Wednesday, November 19, 2014

Herein follows the lesson of how an alinskyite deflects, denies, producers no facts, takes a victim stance and harrumphs in your direction

The Rev. Al Sharpton, at a news conference on Wednesday, sought to refute the assertion that there are $4.5 million in state and federal tax liens outstanding against him and the for-profit businesses he controls.CreditChester Higgins Jr./The New York Times 
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The Rev. Al Sharpton on Wednesday sharply criticized a New York Times article that explored his history of unpaid taxes, rent and other bills, calling the report “misleading and totally out of context.”
During a news conference at the headquarters of his National Action Network in Harlem, Mr. Sharpton sought to refute the article’s assertion that there were $4.5 million in state and federal tax liens outstanding against him and the for-profit businesses he controls. He said that the liens had been paid down, although he declined to say by how much, and that he was “current on all taxes” he was obligated to pay under settlement agreements with tax authorities.
“We’re talking about old taxes,” he said, adding: “We’re not talking about anything new. So all of this, as if I’m not paying taxes while I’m doing whatever I’m doing, it reads all right, but it just is not true.”
State and federal tax records show, however, that the liens against Mr. Sharpton and his businesses remain active, meaning they have not been completely paid off. The article also noted that Mr. Sharpton had said in an interview that he had paid off some of the debt.
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Document: Federal Tax Liens Against Sharpton and Raw Talent 

The accuracy of Mr. Sharpton’s assertion that the amount he owes the federal government is much lower than the $3.6 million shown in records could not be verified. A spokesman for the Internal Revenue Service said federal law prohibited the agency from divulging any details about individual taxpayers.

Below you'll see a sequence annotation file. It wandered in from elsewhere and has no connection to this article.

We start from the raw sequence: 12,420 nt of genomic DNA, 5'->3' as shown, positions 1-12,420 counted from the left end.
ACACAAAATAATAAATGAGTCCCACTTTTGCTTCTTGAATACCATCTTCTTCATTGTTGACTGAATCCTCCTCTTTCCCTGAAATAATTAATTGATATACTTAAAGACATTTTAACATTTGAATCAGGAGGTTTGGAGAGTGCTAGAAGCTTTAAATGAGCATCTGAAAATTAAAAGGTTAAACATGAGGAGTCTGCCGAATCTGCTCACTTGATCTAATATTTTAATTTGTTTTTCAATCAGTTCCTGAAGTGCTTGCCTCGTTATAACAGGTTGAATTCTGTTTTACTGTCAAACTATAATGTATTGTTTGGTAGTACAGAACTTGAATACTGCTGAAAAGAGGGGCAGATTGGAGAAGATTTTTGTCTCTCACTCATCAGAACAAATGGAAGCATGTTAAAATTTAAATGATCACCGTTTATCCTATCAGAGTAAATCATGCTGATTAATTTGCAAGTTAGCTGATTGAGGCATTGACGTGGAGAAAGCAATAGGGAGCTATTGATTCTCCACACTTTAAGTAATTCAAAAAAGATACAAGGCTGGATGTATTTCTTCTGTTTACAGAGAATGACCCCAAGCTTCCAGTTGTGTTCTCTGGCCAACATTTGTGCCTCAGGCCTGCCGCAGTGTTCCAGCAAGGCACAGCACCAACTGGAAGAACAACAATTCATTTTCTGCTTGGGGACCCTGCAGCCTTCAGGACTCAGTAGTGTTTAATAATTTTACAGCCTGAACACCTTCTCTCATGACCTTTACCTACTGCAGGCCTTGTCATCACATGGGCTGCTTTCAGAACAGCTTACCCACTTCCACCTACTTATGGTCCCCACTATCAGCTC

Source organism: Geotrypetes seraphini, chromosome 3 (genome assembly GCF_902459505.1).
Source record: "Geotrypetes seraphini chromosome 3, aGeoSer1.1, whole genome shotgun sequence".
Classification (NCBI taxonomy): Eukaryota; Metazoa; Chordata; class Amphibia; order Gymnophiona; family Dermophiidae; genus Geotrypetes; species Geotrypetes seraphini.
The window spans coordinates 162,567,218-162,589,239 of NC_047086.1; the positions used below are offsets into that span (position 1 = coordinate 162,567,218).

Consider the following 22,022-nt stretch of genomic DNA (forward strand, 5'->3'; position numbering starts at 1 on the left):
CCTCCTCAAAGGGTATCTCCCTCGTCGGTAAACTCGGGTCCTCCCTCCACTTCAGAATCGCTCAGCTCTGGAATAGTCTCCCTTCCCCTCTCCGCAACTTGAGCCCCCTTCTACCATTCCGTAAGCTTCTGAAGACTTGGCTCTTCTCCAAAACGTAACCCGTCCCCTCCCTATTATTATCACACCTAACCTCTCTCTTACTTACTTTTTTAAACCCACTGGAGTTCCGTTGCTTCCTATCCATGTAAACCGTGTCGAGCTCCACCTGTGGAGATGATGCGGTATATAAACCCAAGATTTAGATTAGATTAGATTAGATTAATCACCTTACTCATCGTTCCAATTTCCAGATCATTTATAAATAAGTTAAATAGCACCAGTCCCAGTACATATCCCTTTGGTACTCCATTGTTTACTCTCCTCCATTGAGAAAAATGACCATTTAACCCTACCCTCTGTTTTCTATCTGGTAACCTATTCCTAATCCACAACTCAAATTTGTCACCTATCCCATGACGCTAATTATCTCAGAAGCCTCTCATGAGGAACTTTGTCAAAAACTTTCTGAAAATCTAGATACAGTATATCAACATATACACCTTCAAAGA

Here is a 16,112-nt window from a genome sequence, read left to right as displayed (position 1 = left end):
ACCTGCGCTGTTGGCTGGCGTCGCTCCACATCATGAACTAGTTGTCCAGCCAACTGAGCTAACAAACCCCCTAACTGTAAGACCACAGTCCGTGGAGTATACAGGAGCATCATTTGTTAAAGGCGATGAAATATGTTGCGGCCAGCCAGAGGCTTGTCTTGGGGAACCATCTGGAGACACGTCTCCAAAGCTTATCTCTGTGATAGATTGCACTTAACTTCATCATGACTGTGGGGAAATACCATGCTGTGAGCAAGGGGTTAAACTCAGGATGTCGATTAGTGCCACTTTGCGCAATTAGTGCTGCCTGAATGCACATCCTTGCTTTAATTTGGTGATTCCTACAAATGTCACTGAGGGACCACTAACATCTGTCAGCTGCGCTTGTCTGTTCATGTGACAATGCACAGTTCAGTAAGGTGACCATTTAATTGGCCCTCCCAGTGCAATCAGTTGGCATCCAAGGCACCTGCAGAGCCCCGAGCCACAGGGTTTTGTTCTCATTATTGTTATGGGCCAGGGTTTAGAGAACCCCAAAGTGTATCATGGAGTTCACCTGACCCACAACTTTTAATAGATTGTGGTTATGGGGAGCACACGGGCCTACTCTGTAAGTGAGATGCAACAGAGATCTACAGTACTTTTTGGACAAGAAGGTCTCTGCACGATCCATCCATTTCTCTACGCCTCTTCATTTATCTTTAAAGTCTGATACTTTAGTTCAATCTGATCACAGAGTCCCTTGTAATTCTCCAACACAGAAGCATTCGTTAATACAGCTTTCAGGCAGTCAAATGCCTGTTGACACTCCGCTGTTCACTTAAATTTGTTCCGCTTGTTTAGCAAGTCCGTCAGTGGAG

As for the state tax liens, Mr. Sharpton’s assertion that he had paid them down conflicts with information provided by state officials. State authorities filed tax liens against Mr. Sharpton in 2008 and 2009, and again in 2010 against a for-profit business he controls, Revals Communications, all totaling $695,000. But a spokesman for the State Department of Taxation and Finance said the amount due had actually increased, to $916,000.
In addition to the liens and warrants against him and his businesses, the advocacy group Mr. Sharpton founded, the National Action Network, owed the federal government more than $800,000 in payroll taxes at the end of 2012, the date of the group’s most recent tax filing. On Wednesday, he repeated an assertion he made in The Times’s article that the debt stemmed from a disagreement with the I.R.S. on how to classify certain workers.
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Document: New York State Tax Warrants Against Sharpton and Revals 

He did not address financial statements reviewed by The Times in which the group’s accountants indicated that for at least two years the National Action Network was sustaining itself in large part by not turning over money to the federal government for payroll taxes.
Mr. Sharpton said the group’s tax debt might soon be paid off, thanks to the more than $1 million raised at his birthday party last month, but he added that the organization had asked the federal government to lower the amount it owed in penalties.
Mr. Sharpton said he saw a political motivation in the timing of the article, which noted his rise in influence, in part as a result of his relationships with, and role as an informal adviser to, Mayor Bill de Blasio and President Obama. Mr. Sharpton said he had also had relationships with former Mayor Michael R. Bloomberg and former President George W. Bush, without drawing any notice.
“A lot of people don’t like the fact that President Obama is the president; a lot of people do not like the fact that Bill de Blasio won for mayor,” he said. “And they certainly don’t like the fact that I’m still here. And I ain’t going nowhere.”

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